Comp Time with Ret. Bank Robber Gerald Heckathorn | The Feral Scribe

Arguably there are no greater heart-pounding conditions under which to travel than those that come with being a fugitive from justice. Just ask Gerald Heckathorn, who, in the early-1980s, went on an 18-month cross-country bank-robbing spree in his prized white Cadillac El Dorado. “I went everywhere, man” he recalls. “I was living large.”

That is, until the FBI zeroed in on him.

Gerald was an unlikely criminal. Born to bohemian parents in the San Francisco Bay area, he rebelled as a teenager by going to war in Vietnam. Less than three weeks after arriving in Saigon, a Viet Cong kid somehow ran into Gerald’s bayonet, knocking them both to the ground. While impaled, the kid beat Gerald in the head with the butt of his rifle, breaking his neck and ending his service.

After recovering, Gerald ran afoul of the law and served a brief stint in a California prison. Determined to make a better life for himself upon his release, Gerald went to school, but circumstances led him down an alternative career path upon graduating.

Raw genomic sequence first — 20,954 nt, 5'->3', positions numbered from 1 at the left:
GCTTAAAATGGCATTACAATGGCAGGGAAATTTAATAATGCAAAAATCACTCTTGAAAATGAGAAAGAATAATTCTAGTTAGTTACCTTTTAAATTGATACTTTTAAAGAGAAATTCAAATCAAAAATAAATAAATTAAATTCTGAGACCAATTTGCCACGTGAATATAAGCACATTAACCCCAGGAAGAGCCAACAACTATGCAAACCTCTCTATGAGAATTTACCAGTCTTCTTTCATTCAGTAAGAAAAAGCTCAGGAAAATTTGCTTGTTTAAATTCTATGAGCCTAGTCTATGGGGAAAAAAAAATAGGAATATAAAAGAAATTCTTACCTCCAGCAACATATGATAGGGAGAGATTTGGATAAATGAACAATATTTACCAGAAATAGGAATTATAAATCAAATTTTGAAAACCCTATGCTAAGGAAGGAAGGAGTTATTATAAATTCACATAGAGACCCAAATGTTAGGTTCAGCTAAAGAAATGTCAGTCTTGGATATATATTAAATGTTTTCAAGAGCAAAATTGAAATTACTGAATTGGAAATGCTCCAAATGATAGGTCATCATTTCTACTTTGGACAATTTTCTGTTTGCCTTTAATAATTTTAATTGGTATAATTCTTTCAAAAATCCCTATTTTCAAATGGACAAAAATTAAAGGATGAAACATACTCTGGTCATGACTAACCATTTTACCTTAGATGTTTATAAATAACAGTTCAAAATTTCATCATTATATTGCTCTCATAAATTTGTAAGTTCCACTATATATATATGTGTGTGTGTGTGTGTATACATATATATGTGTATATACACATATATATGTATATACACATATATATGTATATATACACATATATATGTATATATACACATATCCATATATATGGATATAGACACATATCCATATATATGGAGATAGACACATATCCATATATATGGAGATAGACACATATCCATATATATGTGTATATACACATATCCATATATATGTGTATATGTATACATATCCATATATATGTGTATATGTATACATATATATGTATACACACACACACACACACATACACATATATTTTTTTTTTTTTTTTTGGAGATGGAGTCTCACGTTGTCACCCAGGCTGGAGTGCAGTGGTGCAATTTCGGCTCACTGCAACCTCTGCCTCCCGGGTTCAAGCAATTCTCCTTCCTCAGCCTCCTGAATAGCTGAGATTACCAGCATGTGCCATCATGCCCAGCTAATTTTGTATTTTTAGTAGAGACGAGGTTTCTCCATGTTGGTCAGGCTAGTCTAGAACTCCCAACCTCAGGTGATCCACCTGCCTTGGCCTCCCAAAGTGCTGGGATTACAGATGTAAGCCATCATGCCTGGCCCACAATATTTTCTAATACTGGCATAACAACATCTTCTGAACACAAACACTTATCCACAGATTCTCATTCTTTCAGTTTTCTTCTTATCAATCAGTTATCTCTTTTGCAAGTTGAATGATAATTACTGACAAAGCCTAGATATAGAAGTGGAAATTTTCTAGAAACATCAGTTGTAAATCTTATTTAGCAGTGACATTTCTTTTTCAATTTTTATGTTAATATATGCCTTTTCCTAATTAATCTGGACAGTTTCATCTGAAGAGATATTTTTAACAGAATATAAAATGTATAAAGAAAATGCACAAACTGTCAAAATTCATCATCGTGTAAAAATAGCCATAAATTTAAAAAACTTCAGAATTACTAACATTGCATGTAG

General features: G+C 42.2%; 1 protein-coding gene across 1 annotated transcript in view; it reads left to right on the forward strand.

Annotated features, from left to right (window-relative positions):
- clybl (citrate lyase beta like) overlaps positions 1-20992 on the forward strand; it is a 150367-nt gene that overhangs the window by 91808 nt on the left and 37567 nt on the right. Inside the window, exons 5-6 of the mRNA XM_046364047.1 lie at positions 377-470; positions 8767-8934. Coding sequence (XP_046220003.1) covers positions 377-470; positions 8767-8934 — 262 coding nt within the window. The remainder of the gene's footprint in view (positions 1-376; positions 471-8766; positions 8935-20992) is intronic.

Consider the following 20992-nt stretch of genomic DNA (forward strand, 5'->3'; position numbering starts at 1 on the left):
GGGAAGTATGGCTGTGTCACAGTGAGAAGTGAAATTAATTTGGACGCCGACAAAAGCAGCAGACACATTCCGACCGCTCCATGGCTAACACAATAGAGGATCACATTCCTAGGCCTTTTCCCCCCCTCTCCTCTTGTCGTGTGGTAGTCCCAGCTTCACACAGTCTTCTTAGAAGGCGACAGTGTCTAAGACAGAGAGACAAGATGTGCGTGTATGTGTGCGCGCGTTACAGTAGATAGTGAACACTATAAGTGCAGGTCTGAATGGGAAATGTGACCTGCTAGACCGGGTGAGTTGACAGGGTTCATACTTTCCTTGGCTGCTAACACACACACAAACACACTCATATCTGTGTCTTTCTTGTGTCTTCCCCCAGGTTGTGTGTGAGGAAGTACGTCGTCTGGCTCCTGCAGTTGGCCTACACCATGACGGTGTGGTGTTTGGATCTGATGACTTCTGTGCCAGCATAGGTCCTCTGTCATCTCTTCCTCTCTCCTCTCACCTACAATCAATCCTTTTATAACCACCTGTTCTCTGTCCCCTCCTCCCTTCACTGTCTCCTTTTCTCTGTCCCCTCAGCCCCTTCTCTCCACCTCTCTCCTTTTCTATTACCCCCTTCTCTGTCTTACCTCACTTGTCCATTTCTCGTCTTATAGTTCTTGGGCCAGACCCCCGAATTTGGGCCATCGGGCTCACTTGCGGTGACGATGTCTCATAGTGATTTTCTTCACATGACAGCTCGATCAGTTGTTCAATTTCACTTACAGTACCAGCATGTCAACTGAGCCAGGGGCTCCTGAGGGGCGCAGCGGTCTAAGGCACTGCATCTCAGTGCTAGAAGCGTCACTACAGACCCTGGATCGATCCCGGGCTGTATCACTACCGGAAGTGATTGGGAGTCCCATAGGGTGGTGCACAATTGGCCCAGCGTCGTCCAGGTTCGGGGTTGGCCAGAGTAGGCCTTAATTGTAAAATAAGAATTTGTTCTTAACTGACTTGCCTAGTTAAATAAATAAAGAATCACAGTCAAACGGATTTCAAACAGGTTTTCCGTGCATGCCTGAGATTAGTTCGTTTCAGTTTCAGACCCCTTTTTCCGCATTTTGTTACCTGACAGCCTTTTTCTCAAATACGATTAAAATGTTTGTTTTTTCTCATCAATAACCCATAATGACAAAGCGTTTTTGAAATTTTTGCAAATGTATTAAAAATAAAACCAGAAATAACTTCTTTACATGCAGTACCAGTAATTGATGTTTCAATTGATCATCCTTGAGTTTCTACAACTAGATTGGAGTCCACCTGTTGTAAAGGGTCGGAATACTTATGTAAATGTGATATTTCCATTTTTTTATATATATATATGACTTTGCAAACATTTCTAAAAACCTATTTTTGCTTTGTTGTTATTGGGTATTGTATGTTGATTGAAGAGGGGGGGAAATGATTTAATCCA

Now 60, Gerald lives in Madison, WI, where he remains on parole. Here, The Feral Scribe caught up with him earlier this month to discuss his time as fugitive road-tripper and bank robber.

The Feral Scribe: How did you get into bank robbing?

Gerald Heckathorn: Well, I went to teller school. Paid $500 for it. Got out of prison in California and wanted to turn my life around. I thought it was legitimate, legal work that might help me get my life back on track.  They advertised that they would train and place you. So I did that. Six month course and when it came time to be placed they said, ‘You can’t be bonded because you have a conviction.’ I said, ‘Well you should’ve told me that, now gimme my money back.’ They said, ‘No.’

I’ve always had criminal in me, and I think I’m semi-intelligent, so I thought of a plan to rob banks. I knew the inside of banking. I knew what the tellers were supposed to do if they were robbed, because I just had schooling for it. So, I used that knowledge to get them to give me the money.

I went into the first bank with a check all made out and on the back, instead of an endorsement, there was a typed note that said, ‘Please give me all of the money in your drawer. Don’t turn around. Don’t press the alarms. Don’t give me the dye bomb.’ Then, in bold letters, I wrote, ‘I do not want to hurt anyone.’ The feds said that was an implied threat.